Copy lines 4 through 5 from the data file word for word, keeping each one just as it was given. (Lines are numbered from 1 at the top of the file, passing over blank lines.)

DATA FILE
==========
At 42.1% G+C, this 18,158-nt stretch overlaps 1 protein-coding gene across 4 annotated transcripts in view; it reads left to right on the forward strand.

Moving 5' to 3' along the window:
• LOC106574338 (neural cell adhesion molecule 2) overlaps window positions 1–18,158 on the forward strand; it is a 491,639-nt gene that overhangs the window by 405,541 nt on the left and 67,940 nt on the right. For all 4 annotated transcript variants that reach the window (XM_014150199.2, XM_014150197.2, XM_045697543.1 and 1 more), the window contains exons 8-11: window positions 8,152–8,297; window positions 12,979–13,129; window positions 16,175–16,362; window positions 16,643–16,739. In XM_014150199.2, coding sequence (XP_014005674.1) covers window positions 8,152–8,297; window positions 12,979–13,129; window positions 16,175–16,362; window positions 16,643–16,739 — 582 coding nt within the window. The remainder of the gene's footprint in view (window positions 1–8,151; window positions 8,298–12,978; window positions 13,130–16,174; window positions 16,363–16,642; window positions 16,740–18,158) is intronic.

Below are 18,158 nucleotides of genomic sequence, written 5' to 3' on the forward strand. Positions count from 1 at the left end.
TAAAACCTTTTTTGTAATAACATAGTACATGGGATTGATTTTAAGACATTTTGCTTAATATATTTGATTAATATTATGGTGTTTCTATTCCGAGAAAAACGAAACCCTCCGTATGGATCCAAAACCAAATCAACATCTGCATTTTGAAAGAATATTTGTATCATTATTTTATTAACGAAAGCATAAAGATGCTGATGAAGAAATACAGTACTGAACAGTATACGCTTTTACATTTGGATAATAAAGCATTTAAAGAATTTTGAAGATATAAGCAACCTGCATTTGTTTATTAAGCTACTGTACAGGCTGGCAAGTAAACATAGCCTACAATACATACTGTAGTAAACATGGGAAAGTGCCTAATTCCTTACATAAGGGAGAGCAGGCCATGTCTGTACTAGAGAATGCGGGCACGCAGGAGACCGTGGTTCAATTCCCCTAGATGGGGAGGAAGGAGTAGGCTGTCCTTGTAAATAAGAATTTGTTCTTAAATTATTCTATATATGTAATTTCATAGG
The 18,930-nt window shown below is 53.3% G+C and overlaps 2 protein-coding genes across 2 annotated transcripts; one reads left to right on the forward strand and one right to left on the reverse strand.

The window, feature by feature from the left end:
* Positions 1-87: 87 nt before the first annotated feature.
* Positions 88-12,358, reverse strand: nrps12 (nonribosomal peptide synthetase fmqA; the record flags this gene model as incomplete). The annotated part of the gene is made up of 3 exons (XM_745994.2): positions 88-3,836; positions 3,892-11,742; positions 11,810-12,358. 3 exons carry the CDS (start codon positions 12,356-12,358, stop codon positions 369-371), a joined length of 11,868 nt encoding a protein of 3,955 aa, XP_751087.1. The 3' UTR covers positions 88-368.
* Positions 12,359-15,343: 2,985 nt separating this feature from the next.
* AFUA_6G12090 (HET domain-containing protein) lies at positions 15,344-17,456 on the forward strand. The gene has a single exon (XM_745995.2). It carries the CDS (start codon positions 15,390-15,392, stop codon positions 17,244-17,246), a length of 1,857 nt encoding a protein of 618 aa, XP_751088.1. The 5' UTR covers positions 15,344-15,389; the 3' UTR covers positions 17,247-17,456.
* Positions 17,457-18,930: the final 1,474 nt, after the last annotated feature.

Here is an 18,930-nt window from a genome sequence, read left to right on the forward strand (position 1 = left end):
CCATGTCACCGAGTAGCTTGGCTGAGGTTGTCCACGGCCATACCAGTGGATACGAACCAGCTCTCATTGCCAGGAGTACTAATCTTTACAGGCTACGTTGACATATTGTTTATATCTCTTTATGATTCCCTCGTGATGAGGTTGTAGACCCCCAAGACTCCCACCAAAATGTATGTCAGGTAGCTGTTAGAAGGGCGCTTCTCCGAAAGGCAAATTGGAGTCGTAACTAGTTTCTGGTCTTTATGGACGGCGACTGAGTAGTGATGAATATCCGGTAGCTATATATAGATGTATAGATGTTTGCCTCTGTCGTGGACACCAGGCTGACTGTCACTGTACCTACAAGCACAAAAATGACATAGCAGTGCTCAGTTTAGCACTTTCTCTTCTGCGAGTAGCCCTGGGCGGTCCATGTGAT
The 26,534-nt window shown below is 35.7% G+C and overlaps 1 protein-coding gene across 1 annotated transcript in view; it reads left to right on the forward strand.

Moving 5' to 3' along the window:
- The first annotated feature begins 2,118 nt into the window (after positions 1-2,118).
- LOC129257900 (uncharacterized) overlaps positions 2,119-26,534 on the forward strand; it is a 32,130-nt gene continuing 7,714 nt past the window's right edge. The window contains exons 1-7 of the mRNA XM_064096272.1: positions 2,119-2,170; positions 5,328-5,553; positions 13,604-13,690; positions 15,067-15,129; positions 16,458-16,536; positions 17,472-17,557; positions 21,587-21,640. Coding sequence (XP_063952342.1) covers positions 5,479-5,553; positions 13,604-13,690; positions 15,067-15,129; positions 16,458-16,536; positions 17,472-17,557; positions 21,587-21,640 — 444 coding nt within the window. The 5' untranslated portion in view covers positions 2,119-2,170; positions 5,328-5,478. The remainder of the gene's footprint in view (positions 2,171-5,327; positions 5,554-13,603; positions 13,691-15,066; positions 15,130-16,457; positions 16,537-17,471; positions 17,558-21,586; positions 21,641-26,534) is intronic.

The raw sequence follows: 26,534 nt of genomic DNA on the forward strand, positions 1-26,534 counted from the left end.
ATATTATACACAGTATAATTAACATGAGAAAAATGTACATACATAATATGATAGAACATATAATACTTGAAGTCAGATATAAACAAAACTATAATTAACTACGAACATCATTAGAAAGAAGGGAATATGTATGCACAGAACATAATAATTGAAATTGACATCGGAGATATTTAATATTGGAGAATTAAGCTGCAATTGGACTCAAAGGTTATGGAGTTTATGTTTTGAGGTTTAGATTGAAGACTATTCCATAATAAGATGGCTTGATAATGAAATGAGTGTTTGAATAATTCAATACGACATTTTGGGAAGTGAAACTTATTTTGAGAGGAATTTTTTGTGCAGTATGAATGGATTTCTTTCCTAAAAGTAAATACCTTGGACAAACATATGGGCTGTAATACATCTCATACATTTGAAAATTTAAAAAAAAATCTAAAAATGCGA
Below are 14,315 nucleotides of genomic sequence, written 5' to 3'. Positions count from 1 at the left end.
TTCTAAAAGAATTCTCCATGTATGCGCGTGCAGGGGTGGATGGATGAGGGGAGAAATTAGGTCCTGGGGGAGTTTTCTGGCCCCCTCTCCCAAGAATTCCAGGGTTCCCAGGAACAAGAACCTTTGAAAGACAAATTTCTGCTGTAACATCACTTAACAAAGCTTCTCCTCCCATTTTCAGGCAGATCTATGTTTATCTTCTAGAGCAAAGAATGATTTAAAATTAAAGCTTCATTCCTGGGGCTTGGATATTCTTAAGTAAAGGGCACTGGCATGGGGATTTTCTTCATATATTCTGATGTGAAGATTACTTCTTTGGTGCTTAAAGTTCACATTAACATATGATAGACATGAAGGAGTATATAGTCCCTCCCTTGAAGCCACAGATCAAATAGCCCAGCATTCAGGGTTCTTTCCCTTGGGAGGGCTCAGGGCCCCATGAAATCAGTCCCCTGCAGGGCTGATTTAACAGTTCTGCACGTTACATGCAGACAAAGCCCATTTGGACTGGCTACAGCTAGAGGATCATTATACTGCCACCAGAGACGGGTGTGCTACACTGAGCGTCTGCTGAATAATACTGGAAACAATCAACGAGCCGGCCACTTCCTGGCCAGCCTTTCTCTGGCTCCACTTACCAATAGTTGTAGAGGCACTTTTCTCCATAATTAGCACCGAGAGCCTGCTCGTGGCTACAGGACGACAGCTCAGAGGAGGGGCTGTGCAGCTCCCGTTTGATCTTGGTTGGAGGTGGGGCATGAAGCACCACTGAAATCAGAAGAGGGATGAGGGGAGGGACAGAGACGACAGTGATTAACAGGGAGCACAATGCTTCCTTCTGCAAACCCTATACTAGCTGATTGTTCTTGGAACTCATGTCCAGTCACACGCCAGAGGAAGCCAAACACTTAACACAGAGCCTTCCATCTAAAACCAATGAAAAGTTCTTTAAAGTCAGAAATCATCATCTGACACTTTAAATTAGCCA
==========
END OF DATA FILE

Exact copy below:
Below are 18,158 nucleotides of genomic sequence, written 5' to 3' on the forward strand. Positions count from 1 at the left end.
TAAAACCTTTTTTGTAATAACATAGTACATGGGATTGATTTTAAGACATTTTGCTTAATATATTTGATTAATATTATGGTGTTTCTATTCCGAGAAAAACGAAACCCTCCGTATGGATCCAAAACCAAATCAACATCTGCATTTTGAAAGAATATTTGTATCATTATTTTATTAACGAAAGCATAAAGATGCTGATGAAGAAATACAGTACTGAACAGTATACGCTTTTACATTTGGATAATAAAGCATTTAAAGAATTTTGAAGATATAAGCAACCTGCATTTGTTTATTAAGCTACTGTACAGGCTGGCAAGTAAACATAGCCTACAATACATACTGTAGTAAACATGGGAAAGTGCCTAATTCCTTACATAAGGGAGAGCAGGCCATGTCTGTACTAGAGAATGCGGGCACGCAGGAGACCGTGGTTCAATTCCCCTAGATGGGGAGGAAGGAGTAGGCTGTCCTTGTAAATAAGAATTTGTTCTTAAATTATTCTATATATGTAATTTCATAGG